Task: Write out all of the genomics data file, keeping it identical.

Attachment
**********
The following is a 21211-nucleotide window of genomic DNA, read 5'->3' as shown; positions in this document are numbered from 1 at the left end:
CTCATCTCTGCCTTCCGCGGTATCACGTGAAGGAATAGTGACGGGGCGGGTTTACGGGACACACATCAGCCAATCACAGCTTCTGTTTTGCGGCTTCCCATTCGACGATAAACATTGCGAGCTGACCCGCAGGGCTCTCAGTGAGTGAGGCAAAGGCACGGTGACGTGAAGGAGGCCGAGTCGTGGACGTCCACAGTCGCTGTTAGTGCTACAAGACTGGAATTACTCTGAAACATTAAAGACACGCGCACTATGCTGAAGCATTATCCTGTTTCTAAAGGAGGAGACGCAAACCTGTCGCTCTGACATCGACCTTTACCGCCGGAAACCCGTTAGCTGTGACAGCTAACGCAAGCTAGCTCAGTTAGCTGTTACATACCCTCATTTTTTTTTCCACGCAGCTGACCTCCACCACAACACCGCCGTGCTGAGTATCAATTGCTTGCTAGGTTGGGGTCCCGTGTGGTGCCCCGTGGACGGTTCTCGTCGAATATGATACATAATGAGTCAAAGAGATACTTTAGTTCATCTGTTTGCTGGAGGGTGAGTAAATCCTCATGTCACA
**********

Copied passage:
The following is a 21211-nucleotide window of genomic DNA, read 5'->3' as shown; positions in this document are numbered from 1 at the left end:
CTCATCTCTGCCTTCCGCGGTATCACGTGAAGGAATAGTGACGGGGCGGGTTTACGGGACACACATCAGCCAATCACAGCTTCTGTTTTGCGGCTTCCCATTCGACGATAAACATTGCGAGCTGACCCGCAGGGCTCTCAGTGAGTGAGGCAAAGGCACGGTGACGTGAAGGAGGCCGAGTCGTGGACGTCCACAGTCGCTGTTAGTGCTACAAGACTGGAATTACTCTGAAACATTAAAGACACGCGCACTATGCTGAAGCATTATCCTGTTTCTAAAGGAGGAGACGCAAACCTGTCGCTCTGACATCGACCTTTACCGCCGGAAACCCGTTAGCTGTGACAGCTAACGCAAGCTAGCTCAGTTAGCTGTTACATACCCTCATTTTTTTTTCCACGCAGCTGACCTCCACCACAACACCGCCGTGCTGAGTATCAATTGCTTGCTAGGTTGGGGTCCCGTGTGGTGCCCCGTGGACGGTTCTCGTCGAATATGATACATAATGAGTCAAAGAGATACTTTAGTTCATCTGTTTGCTGGAGGGTGAGTAAATCCTCATGTCACA